Tuesday, July 1, 2014
One of the big cost-saving developments of the ACA is the proliferation of narrow networks among health plans. Narrow network plans may seem to save the patient money through lower premiums, but there are hidden costs to narrow networks for patients in the form of out-of-network charges.
A narrow network is the phenomenon when health plans contract selectively with a limited range of providers who agree to substantially discount prices in exchange for being part of the network. Narrow networks are nothing new—the HMO revolution in the 1990s (and its subsequent backlash) achieved cost-savings in part through narrow networks. The ACA did not invent the narrow network, but it has accelerated the trend because of the transformation of the nongroup and small group insurance market through the exchanges and the ACA’s limits on health plans’ ability to engage in underwriting or to narrow benefits to keep premiums down. Thus, one of the remaining strategies for health plans to keep their prices in check is to offer narrow networks of providers.
Narrow networks, though historically unpopular with patients, are hailed as effective cost-control measures. To the extent that individuals purchasing on the exchanges have the ability to choose between lower premiums and narrower networks or higher premiums and broader networks, perhaps a more efficient sorting of preferences will emerge. There are a couple problems with these assumptions: (1) many patients shopping on the exchange cannot tell they are getting a narrow network from the plan description; and (2) cost-conscious patients that choose the narrow network plans to save money on premiums may find themselves at risk for higher out-of-pocket costs because of the narrow network.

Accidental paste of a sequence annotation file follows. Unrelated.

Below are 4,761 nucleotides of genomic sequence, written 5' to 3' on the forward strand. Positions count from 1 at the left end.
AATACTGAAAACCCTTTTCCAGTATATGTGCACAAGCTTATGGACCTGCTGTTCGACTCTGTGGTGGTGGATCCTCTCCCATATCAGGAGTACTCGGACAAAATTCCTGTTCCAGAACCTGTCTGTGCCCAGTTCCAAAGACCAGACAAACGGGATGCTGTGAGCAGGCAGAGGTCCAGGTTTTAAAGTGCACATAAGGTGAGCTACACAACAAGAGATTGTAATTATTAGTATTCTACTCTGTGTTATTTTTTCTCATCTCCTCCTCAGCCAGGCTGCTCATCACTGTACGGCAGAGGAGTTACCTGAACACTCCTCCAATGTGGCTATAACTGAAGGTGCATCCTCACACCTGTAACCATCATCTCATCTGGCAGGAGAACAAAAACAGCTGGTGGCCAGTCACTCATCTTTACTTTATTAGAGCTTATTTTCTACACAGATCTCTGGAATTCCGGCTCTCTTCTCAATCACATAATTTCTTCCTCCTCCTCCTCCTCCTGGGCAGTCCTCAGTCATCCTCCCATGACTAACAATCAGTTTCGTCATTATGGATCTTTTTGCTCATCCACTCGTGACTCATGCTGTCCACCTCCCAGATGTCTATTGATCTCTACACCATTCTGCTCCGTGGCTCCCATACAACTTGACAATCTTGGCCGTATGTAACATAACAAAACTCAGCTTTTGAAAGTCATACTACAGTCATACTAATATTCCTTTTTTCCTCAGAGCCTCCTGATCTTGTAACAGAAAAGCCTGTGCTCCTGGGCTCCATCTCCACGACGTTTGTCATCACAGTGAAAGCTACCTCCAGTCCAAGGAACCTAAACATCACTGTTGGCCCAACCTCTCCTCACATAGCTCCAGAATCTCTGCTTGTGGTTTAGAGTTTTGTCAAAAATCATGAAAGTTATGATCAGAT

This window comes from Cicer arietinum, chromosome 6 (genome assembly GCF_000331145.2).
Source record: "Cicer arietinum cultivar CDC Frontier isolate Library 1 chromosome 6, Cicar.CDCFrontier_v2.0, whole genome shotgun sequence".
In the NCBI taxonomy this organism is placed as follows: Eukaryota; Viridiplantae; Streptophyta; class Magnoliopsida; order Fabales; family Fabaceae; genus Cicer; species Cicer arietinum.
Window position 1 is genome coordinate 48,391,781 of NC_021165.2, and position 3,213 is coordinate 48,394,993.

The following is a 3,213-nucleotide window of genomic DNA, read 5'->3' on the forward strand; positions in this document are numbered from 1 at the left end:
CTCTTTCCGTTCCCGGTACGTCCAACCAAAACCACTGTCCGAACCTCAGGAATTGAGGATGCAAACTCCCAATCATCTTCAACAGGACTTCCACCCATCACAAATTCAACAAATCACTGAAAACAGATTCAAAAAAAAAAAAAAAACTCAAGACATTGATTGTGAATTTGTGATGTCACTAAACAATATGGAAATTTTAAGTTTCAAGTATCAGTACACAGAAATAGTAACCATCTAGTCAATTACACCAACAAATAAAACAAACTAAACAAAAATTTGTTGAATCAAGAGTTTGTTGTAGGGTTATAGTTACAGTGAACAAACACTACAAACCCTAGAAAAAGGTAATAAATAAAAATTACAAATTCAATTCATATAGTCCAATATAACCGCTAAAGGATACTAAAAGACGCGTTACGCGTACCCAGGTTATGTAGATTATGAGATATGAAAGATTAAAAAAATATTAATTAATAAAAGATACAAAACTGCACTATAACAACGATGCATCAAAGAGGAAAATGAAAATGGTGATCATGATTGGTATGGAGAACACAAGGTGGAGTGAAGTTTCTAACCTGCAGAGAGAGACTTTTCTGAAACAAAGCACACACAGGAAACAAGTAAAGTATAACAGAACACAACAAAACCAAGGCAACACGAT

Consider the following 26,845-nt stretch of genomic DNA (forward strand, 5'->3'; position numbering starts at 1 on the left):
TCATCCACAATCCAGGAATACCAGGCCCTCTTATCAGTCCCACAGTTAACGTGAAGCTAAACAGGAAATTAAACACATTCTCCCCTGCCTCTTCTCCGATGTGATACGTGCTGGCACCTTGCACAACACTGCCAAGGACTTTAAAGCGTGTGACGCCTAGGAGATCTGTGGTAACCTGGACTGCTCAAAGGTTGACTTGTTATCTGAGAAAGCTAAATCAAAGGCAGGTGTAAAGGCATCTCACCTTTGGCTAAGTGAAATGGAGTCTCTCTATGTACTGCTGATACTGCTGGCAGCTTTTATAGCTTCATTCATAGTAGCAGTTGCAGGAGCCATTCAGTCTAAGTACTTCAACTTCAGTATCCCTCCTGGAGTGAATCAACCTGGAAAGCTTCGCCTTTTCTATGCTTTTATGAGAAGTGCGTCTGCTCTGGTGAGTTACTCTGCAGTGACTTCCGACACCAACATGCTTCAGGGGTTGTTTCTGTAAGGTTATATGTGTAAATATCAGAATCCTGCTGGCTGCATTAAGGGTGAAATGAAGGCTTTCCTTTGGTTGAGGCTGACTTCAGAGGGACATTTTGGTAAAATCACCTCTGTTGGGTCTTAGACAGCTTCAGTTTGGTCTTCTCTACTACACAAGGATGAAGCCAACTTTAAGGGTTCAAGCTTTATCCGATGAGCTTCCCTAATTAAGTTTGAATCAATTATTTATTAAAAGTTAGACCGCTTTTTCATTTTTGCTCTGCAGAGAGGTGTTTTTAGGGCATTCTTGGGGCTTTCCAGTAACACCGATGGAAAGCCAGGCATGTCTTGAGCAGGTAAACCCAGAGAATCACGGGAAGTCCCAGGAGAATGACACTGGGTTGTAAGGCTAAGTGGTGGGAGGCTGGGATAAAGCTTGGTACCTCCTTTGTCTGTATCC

Regarding the second scenario, a narrow network makes it more likely that the patient will inadvertently find herself out-of-network. For example, a patient may be taken via ambulance to the nearest emergency room, which is out-of-network, or the patient may carefully choose to go to an in-network hospital only to discover that the physicians who provided care at the hospital were out-of-network. If a patient’s health plan covers out-of-network care at all, it usually comes with much heftier cost-sharing. Co-insurance will be higher and there may be a separate out-of-network deductible or the out-of-network bills may not count toward the patient’s deductible or out-of-pocket maximum. The other problem is that the ACA does not prevent out-of-network providers from balance billing the patient for the difference between the amount paid by the health plan and the provider’s full charges. This amount may be half or more of the total bill, which may be tens of thousands of dollars for an inpatient visit.
Although this information is disclosed in the plan documentation for those who bother to read fine print, in practice it is increasingly difficult to avoid out-of-network charges when you have a narrow network plan. Narrow networks may result in more affordable premiums and even blunt rising provider prices, but they expose patients to unpredictable and often unaffordable out-of-pocket costs.